Troy Community Radio began in a spare bedroom in 2012 with nothing more than a computer, a couple microphones, and the dedication of two men who are passionate about radio.
Scott Hornberger and Clint Myers, graduates of Troy High School in 1988, started TCR as a fun way to update and entertain the community with local news, weather, and a variety of oldies and popular music via streaming online audio. Both men wanted to develop a station that would be community focused. “Radio is supposed to be about community and connecting; that is what local radio is all about,” Myers said. This became the motivating force behind a hobby that is quickly becoming a more significant project than anyone anticipated.
On February 21, 2014, Troy Community Radio acquired 107.1, a low power FM signal reaching a 12-mile radius from the heart of downtown Troy to the borders of Tipp City and Covington. When the FCC made several low power FM signals available again last year after a temporary deregulation of new station applicants, Hornberger and Myers jumped at the opportunity. What began as a nostalgic idealism became a dream come to life. “It’s just one of those things, after you’ve done it, radio becomes a part of you that always wants to come out,” Myers said. “Scott and I just hadn’t gotten radio out of our system.”
Their resilience in facing the new processes behind radio broadcasting has become the defining factor of what looks to be a promising beginning. Hornberger and Myers underwent a lengthy, detailed application process that even extended through the government shut-down in October of 2013 until, finally, 107.1 was approved and a construction permit released. Utilizing a combination of old values and new technology, the station headquarters on the square is filled with old radio and audio artifacts alongside new computer components and microphones. The décor is representative of the cooperation of the old and new built into Troy Community Radio’s DNA.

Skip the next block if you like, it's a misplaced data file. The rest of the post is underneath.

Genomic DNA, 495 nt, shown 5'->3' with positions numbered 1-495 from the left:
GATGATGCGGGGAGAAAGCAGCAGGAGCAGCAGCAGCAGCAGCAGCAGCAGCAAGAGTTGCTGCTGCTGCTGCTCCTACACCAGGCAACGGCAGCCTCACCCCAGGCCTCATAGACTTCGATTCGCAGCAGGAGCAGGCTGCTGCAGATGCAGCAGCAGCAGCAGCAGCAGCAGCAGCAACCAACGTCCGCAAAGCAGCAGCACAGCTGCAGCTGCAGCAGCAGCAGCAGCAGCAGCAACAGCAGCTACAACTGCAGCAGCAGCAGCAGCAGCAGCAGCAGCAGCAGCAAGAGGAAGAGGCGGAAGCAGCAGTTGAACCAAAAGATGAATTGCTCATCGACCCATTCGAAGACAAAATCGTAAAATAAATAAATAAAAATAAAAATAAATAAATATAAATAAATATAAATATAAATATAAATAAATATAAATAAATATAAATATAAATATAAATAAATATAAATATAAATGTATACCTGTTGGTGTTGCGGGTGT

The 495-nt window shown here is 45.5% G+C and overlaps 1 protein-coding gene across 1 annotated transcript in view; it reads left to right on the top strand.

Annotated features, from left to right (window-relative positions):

At a time when the radio industry is dramatically changing with the introduction of the internet, cloud computing, and large media conglomerates, most of the radio pioneers and personalities are retiring or moving on to other lines of work while heterogeneous corporations take over with syndicated programming. “Scott and I didn’t wanna move to Wisconsin or Chicago to be on the air in our own home town. I like to talk to people on the air and then walk out the door and talk with those same people on the street,” Myers said. Troy Community Radio has already been taking their programming to the streets for events like the Strawberry Festival and the Mumford and Sons concert. According to Myers, “It’s important to us what matters to the people of our community. We want to paint pictures with words and music that fire people’s imagination and bring people together like radio used to do.”